(with apologies to Tim O'Brien)
Of course, the first and greatest of the memories is of where I got it. Rita's public school, David Campista, was one of the best parts of the "homestay" to me. The head principal started taking care of us even before we arrived, helping Rita get us to and from the airport in Campinas, three hours away from Pocos. Rita also told us that Leone had assisted her in planning our trip itinerary.
Our day at David Campista included all sorts of student presentations where we got to see all the wonderful talents the students there had. We saw elementary school kids dancing to pop music, high school students presenting information about their hometown and their nation, and even a rap group that is in competition for a recording contract. There were guitarists and singers, dancers of every conceivable style. Even the walls of the school itself presented, banner projects made by one of the English classes describing the scenic and historic places in Pocos in English hung everywhere.
Both before and after the evening presentation, we found ourselves in a roundtable discussion about education with the teachers from the night shift. They were curious about so many things, our class size, our salary, what our supervisory system and system of evaluation were like. They wanted to know as much about us as American educators as we had come to Brazil wanting to know about them. We talked and talked until long after the hours for the regular school session had ended.
At the very end of it, they brought out two beautifully-wrapped packages. We opened them, and as the picture will show you, a beautiful crystal globe awaited each of us. Pocos is known for its cristalarias, its makers of fine crystal and murano glass. We'd seen someone making tiny crystal animals at a crafts pavilion at a waterfall we'd visited; we'd been to one of the large showrooms downtown for one of the companies. I personally had been wanting to buy a beautiful paperweight, had been wanting one for a long, long time. I never expected to own anything as lovely as this one, though. The size of a small melon, it sat in my cupped palms once I got it out of its protective wrappings, for all the worlds like a sphere full of rushing river water that had somehow become solid. I knew that every time I saw it, I would think of my trip to Brazil and all the kindness I had received, of all I had learned and experienced.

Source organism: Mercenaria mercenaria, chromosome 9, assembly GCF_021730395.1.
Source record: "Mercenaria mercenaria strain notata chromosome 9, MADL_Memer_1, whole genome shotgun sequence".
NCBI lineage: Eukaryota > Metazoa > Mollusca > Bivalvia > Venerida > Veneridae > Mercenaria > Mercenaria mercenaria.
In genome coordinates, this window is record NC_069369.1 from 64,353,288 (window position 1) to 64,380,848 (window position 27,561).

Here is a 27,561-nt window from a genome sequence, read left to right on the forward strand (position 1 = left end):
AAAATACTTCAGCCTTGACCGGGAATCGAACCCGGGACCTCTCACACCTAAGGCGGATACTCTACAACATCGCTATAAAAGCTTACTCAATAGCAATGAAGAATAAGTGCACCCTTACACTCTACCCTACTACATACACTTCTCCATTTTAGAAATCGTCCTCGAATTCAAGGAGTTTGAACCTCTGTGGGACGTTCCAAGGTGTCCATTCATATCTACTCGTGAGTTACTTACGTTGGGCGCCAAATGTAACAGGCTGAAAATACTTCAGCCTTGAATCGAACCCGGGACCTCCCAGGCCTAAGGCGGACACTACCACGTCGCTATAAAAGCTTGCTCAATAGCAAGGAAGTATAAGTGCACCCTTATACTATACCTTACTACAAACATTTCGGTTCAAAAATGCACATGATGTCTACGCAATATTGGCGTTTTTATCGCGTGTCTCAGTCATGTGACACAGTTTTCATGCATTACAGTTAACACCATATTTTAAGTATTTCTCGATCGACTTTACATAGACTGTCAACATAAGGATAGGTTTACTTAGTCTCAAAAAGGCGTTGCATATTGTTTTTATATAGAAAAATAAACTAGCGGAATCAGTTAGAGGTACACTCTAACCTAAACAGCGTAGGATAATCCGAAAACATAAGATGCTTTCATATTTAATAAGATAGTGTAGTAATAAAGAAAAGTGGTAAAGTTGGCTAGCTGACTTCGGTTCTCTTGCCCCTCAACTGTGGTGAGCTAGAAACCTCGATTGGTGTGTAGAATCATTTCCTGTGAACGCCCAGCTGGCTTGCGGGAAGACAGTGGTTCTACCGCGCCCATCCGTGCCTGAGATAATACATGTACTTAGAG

Getting anything that large and fragile home becomes a challenge. It rode in a special tote bag carry-on during the two plane rides I would take to get back to the United States, snugged in its bubble wrap and nestled next to my other great fragile treasure, my Nikon. It was one of the first things I unpacked when I finally got everything in the house. It will probably go to school with me when the new year begins. Meanwhile, it sits softly gleaming where it is one of the last things I see when I go to bed and one of the first when I start my day.